disaster management in coastal regions

What is disaster management plan for coastal regions in India?

The coastline of India measures 7516km which is prone to frequent disasters like – cyclone, tsunami, floods, etc.

Recently cyclone Fani has wreaked havoc in the coastal areas of Odisha.

The eastern coast is more affected by such disasters than western coast due to formation of Intertropical convergence (ITCZ) in the Bay of Bengal.

To address the consequences of the disasters, its management becomes important which should focus on –

  • Rescue and evacuation
  • Food and medical supplies
  • Early waning’s
  • Post disasters rehabilitation

See all- WHY DO OUR CITIES GETTING FLOODED SO MUCH?

However the most important is the development perspective which if pearly implemented multiplies the effect of any disaster.

  1. As we save in the Kerala flood last year, the major population was situated in the vulnerable zones.
  2. Poor planning in an urbanization near coastal areas.
  3. Building codes are not followed at the time of construction.

Here it becomes necessary to adopt a development path which promotes mitigation and reduces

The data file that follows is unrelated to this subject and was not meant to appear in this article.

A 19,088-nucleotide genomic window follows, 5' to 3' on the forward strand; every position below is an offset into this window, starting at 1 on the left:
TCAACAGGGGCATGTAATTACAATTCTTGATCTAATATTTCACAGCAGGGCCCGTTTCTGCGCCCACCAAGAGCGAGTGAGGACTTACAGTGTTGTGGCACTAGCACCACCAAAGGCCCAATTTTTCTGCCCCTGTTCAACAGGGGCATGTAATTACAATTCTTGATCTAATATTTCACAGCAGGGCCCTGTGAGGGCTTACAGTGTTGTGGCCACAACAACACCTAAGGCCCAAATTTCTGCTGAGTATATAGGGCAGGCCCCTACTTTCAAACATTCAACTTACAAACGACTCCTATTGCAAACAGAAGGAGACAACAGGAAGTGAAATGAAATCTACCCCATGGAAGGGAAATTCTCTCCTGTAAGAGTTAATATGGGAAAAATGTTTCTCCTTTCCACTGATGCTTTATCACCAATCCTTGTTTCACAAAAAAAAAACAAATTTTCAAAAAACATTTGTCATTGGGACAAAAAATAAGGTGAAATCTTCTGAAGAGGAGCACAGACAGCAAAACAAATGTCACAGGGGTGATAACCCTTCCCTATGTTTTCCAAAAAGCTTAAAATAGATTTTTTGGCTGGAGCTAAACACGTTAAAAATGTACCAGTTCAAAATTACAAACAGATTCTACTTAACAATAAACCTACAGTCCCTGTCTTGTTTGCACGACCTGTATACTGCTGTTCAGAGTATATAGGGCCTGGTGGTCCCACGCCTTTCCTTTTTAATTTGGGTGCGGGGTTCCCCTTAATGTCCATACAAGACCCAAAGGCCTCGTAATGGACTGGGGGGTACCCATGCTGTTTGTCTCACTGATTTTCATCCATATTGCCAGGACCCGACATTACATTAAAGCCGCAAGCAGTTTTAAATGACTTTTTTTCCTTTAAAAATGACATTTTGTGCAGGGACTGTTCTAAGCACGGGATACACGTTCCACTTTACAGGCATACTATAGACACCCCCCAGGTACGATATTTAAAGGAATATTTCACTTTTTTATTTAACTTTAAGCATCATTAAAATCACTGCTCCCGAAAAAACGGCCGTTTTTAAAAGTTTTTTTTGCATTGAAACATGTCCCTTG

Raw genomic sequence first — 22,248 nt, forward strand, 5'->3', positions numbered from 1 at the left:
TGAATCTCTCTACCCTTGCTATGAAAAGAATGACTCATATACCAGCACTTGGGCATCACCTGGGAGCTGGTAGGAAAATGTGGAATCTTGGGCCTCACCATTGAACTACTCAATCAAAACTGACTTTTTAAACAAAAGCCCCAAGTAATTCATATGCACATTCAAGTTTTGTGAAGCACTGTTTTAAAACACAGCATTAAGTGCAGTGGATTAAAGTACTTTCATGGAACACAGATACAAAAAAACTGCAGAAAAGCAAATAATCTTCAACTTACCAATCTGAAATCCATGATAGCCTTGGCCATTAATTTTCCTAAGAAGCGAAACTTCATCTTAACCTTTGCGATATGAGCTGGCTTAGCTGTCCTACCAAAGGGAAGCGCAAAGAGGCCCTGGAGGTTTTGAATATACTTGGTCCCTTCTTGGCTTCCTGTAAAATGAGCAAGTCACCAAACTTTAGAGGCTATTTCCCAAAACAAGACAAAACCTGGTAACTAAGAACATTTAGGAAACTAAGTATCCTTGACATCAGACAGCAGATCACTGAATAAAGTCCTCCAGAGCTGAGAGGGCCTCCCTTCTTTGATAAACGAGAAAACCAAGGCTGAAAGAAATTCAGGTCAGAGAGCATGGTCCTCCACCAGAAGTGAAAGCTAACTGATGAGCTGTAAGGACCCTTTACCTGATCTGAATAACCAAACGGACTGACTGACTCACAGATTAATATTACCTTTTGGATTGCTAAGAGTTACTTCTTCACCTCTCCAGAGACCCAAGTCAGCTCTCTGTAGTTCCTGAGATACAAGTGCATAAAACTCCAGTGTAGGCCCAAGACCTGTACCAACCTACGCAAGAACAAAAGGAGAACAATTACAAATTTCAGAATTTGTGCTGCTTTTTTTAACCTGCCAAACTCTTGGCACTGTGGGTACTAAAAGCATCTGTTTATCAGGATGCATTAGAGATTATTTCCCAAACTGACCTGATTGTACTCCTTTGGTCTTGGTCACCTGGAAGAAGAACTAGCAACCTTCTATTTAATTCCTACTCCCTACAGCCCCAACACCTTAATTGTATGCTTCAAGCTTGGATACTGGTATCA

The impact of any future disaster.

  • This can be achieved by following these suitable and sustainable paths.
  1. The demography of the vulnerable zones should be assessed concerning the risk zones and possible relocation of people should be done. Ex—Orissa administration relocated more than 1000 people from such zones.
  2. Post-disaster, like earthquake and cyclone, design standards which are shock resistance should be incorporated while construction.
  3. Standard desire building codes should be adopted.
  4. To prevent casualties from floods, cyclones deeper, small check dams, levees should be construction In open spaces.
  1. Making provision ‘bankers’ at public and private plans can mitigate casualties as in the case of cyclone Fani.
  2. Afforestation should be preserved on the coastal belt as the trees form the first line of defence in reducing the intensity of tsunami, cyclone.
  3. Making insurance compulsory and aligning its premium cost with fewer risks zones will encourage people the shift to low-risk areas. But this needs a good quality of data using data mining and analytics.

It is logical to spend a few amounts in the proper development plans than they spend a huge amount after massive destruction has taken place. Hence development perspective should form an integral part of disaster management policy.

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